Call me naive, but I do not believe that Cameron would make up a pretext to pose as the leader who said no to the pantomime villains of Brussels. The view in No 10 early in the week appeared genuinely to be that an agreement of all 27 countries would be preferred, however difficult that might be to sell at home. And when even a member of the Shadow Cabinet talks about the threat to the City from "Barnier-inspired hostile legislation", referring to Michel Barnier, the French commissioner for the internal market, Cameron's insistence on protecting British interests seems sensible.
Without intending to, then, the Prime Minister has turned the inevitable outcome of the collision of domestic political imperatives in Germany, France and Britain into what looks like a personal triumph. Not being sure about the front-page adulation of the Daily Mail ("The day he put Britain first"), or the teenage fandom of prominent sceptics ("incredibly, incredibly exciting", Douglas Carswell MP), I took the precaution of speaking to one of the less well-known of the 2010 intake, who was among the 81 rebels voting in October for a referendum. This MP predicts that Cameron will receive "rapturous applause" at the 1922 Committee of Conservative backbenchers tomorrow.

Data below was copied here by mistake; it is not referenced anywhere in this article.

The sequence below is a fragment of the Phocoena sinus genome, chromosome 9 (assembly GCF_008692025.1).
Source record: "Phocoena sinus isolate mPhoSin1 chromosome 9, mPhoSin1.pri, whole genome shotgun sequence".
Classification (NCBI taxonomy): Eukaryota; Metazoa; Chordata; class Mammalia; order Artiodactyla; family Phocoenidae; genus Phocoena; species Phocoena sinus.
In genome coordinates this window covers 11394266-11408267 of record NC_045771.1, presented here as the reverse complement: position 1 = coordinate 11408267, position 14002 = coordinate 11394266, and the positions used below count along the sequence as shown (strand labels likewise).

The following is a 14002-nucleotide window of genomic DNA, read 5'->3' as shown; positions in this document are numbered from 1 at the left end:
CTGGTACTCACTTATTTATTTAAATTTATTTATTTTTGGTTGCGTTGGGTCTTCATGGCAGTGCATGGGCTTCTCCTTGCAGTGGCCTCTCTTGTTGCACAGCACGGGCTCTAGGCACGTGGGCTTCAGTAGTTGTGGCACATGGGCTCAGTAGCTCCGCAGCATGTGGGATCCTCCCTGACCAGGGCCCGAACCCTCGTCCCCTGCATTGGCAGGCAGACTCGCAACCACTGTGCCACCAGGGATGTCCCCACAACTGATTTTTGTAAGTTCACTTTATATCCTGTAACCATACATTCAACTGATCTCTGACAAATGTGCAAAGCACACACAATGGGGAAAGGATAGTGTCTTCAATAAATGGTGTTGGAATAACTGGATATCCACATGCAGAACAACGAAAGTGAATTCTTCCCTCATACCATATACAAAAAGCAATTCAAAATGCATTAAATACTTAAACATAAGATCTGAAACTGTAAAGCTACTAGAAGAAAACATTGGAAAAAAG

"It's great to have a British prime minister in Brussels being strong for Britain rather than a European in Downing Street." This "pro-European sceptic", who does not want to leave the EU, thinks Cameron's triumph will silence the "obsessive" demands for a referendum and unite most of the parliamentary party.